“Those two men have destroyed France,” said King Louis XVI referring to the eventual destruction of his dynasty, upon seeing in his Temple prison the works of Voltaire and Rousseau.
The complex soul of France seemed to have divided itself into these two men, so different and yet so French. Voltaire is the antithesis of Rousseau in terms of temperament. Voltaire can be described as the la gaya scienza to borrow the words of Nietzsche. He is of light feet, wit, fire, grace, strong logic, arrogant intellectuality, the dance of the stars. Rousseau, on the other hand is all heat and fantasy, a man with noble and jejune visions, the idol of la bourgeoisie gentile femme, announcing like Pascal that the heart has its reasons which the head can never understand. Clearly, Voltaire is an apostle of Reason, while Rousseau, that of Intuition.
In these two men we see again the traditional clash between intellect and instinct. Voltaire places high premium in the power of reason. He believes that the reasoning faculty of man is one of his attributes that separates him from the brute. Voltaire once said: “We can by speech and pen, make men more enlightened and better.” Rousseau, on the other face of the coin, places little faith in reason. He wanted action. The dangers that lie ahead as a result of the revolution did not create any sort of apprehension to him. To reunite the French society which has become divisive due to political turmoil and social upheaval, he appealed on the sentiment of fraternity of the French people. Accordingly, remove all laws and men would pass into a reign of equality and justice.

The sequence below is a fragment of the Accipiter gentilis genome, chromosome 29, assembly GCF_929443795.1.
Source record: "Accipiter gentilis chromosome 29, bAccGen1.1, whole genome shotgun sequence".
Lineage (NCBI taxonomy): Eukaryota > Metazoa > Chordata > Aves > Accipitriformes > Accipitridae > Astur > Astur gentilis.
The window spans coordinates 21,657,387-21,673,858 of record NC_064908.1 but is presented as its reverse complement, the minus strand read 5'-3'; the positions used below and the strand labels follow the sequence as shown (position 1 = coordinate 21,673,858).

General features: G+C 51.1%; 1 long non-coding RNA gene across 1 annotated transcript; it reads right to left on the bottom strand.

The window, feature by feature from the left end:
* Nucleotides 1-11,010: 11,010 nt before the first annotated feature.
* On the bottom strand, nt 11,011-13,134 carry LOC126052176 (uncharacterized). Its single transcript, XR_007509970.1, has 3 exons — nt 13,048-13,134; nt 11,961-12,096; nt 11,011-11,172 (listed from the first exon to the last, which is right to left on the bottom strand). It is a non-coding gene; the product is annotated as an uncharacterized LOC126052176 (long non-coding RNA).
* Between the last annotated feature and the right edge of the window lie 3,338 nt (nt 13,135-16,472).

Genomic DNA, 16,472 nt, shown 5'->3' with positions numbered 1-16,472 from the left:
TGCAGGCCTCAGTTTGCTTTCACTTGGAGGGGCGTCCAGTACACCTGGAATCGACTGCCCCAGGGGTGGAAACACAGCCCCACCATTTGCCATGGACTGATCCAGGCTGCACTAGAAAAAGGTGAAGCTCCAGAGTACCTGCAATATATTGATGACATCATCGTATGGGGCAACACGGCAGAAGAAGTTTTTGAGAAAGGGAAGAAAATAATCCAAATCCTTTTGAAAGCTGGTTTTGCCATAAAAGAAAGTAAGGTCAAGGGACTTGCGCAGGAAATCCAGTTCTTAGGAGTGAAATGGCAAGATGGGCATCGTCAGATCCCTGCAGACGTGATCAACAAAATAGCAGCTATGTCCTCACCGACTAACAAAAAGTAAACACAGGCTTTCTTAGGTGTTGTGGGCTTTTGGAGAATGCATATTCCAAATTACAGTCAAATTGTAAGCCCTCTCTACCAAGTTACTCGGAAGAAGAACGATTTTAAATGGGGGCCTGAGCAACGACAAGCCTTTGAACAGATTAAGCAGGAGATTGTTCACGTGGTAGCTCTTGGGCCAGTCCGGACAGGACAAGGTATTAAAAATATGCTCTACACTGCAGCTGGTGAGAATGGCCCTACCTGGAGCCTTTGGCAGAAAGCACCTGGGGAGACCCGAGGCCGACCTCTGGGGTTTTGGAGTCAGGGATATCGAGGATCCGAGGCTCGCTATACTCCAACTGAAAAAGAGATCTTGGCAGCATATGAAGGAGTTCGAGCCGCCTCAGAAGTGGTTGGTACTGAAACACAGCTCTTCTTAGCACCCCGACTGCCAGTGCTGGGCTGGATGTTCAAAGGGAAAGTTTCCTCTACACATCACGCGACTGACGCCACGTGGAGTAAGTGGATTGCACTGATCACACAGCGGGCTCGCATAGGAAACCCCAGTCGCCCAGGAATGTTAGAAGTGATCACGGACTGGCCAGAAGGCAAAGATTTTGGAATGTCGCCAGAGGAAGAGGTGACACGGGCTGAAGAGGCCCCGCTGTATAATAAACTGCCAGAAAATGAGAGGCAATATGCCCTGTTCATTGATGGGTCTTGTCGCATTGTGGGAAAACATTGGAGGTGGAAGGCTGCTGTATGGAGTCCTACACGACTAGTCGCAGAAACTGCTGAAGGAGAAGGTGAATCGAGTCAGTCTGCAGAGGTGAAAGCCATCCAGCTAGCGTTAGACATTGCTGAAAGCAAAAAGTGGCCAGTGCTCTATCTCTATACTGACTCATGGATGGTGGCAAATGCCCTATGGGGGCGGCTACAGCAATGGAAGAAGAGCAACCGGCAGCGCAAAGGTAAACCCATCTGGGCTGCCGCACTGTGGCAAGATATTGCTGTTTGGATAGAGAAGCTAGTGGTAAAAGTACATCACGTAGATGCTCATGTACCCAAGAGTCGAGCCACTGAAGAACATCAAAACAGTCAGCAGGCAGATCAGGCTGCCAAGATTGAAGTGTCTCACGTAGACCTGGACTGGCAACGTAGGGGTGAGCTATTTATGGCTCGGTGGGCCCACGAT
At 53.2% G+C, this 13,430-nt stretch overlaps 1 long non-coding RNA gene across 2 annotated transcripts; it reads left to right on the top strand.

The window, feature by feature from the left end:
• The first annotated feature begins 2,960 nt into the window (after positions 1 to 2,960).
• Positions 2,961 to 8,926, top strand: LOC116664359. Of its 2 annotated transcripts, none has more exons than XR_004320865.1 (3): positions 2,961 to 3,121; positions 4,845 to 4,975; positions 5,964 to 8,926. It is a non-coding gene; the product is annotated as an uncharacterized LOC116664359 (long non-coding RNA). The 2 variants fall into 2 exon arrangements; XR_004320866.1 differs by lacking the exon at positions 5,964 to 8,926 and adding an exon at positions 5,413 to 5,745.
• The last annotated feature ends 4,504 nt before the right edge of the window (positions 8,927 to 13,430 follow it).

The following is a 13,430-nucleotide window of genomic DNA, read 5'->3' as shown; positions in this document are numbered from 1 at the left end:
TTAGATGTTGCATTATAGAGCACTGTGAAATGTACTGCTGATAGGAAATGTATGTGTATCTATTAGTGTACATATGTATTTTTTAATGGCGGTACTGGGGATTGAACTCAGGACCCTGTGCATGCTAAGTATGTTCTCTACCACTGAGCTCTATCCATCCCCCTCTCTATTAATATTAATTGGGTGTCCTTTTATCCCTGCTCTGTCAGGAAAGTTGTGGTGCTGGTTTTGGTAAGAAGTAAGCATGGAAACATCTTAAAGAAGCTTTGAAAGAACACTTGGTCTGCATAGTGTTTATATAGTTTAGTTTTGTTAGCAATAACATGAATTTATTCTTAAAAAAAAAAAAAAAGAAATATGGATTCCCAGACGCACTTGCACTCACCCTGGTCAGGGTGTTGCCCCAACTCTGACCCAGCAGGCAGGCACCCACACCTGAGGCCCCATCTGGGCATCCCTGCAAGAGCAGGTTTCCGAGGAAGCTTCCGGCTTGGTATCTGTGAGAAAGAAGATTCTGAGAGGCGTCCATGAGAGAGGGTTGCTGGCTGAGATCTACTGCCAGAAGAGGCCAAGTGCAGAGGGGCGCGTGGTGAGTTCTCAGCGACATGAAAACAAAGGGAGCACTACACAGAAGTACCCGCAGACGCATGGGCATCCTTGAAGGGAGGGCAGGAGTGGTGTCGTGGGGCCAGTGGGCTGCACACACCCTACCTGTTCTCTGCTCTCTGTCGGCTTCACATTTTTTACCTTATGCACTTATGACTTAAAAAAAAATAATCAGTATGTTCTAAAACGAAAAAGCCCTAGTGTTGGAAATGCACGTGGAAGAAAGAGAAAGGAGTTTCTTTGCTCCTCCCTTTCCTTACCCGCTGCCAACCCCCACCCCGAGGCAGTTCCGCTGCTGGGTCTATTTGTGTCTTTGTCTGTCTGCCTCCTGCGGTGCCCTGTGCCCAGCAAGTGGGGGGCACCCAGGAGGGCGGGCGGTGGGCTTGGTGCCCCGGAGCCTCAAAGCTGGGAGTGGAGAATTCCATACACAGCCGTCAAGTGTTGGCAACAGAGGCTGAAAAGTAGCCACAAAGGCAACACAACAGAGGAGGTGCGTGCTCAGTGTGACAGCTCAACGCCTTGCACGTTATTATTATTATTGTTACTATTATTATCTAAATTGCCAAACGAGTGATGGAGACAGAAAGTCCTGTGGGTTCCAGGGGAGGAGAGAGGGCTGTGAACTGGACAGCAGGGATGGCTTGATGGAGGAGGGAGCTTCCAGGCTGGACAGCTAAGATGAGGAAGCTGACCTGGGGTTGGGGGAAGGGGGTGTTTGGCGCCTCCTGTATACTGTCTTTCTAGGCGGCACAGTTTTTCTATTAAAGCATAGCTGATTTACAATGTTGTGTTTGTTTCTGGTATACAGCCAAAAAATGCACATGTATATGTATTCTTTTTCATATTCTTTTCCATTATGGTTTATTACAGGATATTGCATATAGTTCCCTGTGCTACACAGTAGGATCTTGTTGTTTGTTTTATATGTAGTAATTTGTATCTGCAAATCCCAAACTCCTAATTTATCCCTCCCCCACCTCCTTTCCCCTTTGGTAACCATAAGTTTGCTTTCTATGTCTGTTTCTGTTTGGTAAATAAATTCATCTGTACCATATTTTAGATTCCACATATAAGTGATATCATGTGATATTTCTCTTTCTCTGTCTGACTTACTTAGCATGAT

While the two have but one aspiration for France, they accomplished their common purpose in rather different approaches. There are instances that the two had some clash of opinions towards certain issues about the socio-political conditions of France. One time Rousseau sent Voltaire a copy of his “Discourse on the Origin of Inequality.” This treatise contains arguments against civilization, letters and science, and an advocacy for a return to the natural condition as seen in savages and animals. In reply to such, Voltaire sent a letter to Rousseau, the great apostle of romanticism. Known to be a polemic writer, Voltaire replied in a witty and uncompromising manner. This appears in one of his correspondences:
“I have received Sir, your new book against the human species, and I thank you for it…No one has ever been so witty as you are in trying to turn us into brutes; to read your book makes one long to go on all fours. As, however, it is now some sixty years since I gave up the practice, I feel that it is unfortunately impossible for me to resume it.”
Rousseau’s passion to savagery created a sort of vexation to Voltaire particularly when the former advocated the same idea in his “Social Contract.” In a letter sent to Mr. Bordes, Voltaire had the following words to say about Rousseau:
“Ah Monsieur, you see now that Jean Jacques resembles a philosopher as a monkey resembles a man. He is the dog of Diogenes gone mad.”
Both Rousseau and Voltaire grieved over the tragic earthquake in Lisbon in November 1775 which resulted to the death of 30,000 people. Voltaire broke forth in a passionate poem in which he revived the vigorous expression in the old dilemma: “Either God can prevent evil and he will not, or he wishes to prevent it and he cannot.” Rousseau is of different opinion. In a public reply, Rousseau said that man himself was to be blamed for the disaster. In an account given by Tallentyre (p. 231), Rousseau’s argument run as follows:
“…if we lived out in the fields, and not in the towns, we should not be killed on so large a scale; if we lived under the sky, and not in houses, houses would not fall upon us.”